From ‘dirty secret’ to federally funded: Orphaned wells are finally getting the attention they need
SHELBY, Mt. — A veteran of the oil industry, Curtis Shuck is on a new path these days: cleaning up the mess left behind by orphaned wells.
Orphaned wells are oil or natural gas wells that have been abandoned by companies for one reason or another. Like a straw stuck into a juice box, these wells have been left open, many for decades, and are leaking toxins, like methane gas, into the environment.
But now, the problem of orphaned wells is becoming too big to be ignored. It’s hard to get exact numbers because the previous owners of the wells are defunct, but the environmental protection agency estimates there are at least 2.1 million wells across the united states.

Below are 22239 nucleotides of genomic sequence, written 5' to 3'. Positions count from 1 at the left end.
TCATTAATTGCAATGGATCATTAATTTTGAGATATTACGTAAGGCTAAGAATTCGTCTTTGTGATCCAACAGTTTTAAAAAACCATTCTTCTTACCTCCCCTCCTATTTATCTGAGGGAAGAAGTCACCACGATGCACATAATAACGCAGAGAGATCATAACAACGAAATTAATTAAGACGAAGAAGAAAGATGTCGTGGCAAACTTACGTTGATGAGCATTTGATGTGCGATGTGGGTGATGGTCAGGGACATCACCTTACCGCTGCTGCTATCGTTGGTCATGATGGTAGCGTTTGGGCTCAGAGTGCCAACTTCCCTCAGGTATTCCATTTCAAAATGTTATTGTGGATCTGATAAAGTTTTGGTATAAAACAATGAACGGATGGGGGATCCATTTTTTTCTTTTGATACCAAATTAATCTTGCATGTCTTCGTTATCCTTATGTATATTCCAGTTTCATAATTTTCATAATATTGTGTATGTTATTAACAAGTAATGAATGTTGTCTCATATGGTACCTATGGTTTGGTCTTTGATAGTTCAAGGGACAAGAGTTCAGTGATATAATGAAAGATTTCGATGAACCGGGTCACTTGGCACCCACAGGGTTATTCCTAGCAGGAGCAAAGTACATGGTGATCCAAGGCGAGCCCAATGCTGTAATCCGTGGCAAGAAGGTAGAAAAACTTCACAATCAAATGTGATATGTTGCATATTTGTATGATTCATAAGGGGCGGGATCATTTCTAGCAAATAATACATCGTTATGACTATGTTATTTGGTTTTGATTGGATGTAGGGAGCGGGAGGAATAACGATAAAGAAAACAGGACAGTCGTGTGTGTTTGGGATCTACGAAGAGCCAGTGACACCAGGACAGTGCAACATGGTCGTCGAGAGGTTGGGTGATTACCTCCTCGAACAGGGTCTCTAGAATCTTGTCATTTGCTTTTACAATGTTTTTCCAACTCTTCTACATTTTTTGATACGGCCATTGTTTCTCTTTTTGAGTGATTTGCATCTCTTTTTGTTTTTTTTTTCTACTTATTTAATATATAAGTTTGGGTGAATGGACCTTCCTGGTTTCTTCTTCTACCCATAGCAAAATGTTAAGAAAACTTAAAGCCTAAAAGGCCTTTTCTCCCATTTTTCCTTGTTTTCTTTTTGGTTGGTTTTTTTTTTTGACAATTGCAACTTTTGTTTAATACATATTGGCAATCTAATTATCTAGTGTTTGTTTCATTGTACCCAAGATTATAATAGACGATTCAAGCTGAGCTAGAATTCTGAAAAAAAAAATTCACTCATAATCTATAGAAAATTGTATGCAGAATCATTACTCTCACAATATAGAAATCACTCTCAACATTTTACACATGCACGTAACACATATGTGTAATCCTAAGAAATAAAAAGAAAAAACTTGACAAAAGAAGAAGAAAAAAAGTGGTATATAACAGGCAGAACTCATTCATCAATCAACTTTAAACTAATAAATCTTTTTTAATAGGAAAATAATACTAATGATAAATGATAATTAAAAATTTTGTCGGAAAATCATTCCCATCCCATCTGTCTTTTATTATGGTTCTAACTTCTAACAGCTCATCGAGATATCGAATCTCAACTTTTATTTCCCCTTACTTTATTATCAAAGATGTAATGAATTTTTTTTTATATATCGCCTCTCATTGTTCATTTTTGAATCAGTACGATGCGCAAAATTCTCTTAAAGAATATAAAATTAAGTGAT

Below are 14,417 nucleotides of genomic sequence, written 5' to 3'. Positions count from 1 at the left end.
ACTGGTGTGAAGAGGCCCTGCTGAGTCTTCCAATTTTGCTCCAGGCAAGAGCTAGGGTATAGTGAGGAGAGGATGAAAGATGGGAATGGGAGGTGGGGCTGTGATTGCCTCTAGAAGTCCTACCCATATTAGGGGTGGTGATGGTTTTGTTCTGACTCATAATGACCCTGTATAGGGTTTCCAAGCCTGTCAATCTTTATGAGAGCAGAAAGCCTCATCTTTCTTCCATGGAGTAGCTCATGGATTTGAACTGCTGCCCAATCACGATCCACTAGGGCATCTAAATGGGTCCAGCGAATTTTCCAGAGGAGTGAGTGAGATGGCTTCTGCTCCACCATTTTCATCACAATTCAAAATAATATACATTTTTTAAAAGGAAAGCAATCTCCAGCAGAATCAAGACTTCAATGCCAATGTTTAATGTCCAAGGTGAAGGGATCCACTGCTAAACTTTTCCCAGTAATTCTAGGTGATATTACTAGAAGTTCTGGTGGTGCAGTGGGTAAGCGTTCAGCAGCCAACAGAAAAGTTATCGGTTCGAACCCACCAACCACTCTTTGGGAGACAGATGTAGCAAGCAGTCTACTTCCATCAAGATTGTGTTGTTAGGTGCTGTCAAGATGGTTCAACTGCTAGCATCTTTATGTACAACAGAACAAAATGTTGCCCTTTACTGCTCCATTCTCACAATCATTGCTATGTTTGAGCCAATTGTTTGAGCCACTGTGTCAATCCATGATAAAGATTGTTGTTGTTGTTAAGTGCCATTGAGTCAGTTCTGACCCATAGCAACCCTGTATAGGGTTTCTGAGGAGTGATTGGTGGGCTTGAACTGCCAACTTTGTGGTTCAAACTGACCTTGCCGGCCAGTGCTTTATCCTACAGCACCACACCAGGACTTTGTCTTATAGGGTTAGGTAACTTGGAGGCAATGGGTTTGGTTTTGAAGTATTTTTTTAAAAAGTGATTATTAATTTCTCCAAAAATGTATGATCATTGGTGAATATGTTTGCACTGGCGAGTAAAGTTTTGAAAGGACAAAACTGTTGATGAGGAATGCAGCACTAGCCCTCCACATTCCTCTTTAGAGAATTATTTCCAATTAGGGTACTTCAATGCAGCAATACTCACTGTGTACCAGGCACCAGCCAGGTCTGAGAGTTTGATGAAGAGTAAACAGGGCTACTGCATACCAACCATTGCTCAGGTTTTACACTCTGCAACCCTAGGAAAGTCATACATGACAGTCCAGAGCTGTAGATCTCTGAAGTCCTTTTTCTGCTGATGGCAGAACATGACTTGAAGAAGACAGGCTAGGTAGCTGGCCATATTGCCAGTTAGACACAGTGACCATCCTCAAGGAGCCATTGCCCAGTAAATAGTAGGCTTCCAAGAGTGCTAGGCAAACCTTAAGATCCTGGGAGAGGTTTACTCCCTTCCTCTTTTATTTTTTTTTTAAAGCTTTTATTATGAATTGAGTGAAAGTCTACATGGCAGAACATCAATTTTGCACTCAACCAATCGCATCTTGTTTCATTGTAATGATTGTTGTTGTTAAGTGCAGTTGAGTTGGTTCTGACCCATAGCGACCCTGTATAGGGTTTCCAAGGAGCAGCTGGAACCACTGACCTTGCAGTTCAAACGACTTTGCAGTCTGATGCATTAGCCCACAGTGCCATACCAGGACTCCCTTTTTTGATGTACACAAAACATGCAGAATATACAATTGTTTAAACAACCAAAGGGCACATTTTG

“Orphan Wells themselves are somewhere between a 10th of a percent and a third of a percent of the U.S. climate footprint,” said Adam Peltz, senior attorney with the Environmental Defense Funs.
He said that along with being a leaker of methane gas, orphaned wells are also tied to ground water contamination and air toxins.
The infrastructure bill that’s been made law has set aside $1.15 billion to states to plug wells, and another $3.55 billion to create a new federal program to focus on the issue. Peltz says that’s an important piece.
“We need to figure out how to adjust policies so that those wells can be plugged in a timely fashion at the end of their lives,” said Peltz.